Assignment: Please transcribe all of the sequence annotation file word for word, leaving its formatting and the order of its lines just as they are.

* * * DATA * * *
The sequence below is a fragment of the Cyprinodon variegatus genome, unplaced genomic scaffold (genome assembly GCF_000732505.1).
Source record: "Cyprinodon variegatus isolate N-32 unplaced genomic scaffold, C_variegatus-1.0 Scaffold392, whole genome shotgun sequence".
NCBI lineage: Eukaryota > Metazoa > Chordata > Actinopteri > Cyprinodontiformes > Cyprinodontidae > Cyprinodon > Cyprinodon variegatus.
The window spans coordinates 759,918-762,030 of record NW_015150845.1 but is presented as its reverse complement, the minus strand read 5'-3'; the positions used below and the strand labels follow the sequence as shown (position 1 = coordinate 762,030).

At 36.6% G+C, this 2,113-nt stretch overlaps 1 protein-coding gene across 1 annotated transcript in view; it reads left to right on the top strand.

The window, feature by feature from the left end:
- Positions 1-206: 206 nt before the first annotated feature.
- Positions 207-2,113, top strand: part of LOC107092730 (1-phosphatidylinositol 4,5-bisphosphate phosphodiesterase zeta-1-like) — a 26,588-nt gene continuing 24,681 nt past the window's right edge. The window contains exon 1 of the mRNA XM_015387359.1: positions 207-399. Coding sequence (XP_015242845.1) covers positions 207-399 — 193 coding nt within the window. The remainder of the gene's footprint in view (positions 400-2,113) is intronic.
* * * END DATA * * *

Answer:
The sequence below is a fragment of the Cyprinodon variegatus genome, unplaced genomic scaffold (genome assembly GCF_000732505.1).
Source record: "Cyprinodon variegatus isolate N-32 unplaced genomic scaffold, C_variegatus-1.0 Scaffold392, whole genome shotgun sequence".
NCBI lineage: Eukaryota > Metazoa > Chordata > Actinopteri > Cyprinodontiformes > Cyprinodontidae > Cyprinodon > Cyprinodon variegatus.
The window spans coordinates 759,918-762,030 of record NW_015150845.1 but is presented as its reverse complement, the minus strand read 5'-3'; the positions used below and the strand labels follow the sequence as shown (position 1 = coordinate 762,030).

At 36.6% G+C, this 2,113-nt stretch overlaps 1 protein-coding gene across 1 annotated transcript in view; it reads left to right on the top strand.

The window, feature by feature from the left end:
- Positions 1-206: 206 nt before the first annotated feature.
- Positions 207-2,113, top strand: part of LOC107092730 (1-phosphatidylinositol 4,5-bisphosphate phosphodiesterase zeta-1-like) — a 26,588-nt gene continuing 24,681 nt past the window's right edge. The window contains exon 1 of the mRNA XM_015387359.1: positions 207-399. Coding sequence (XP_015242845.1) covers positions 207-399 — 193 coding nt within the window. The remainder of the gene's footprint in view (positions 400-2,113) is intronic.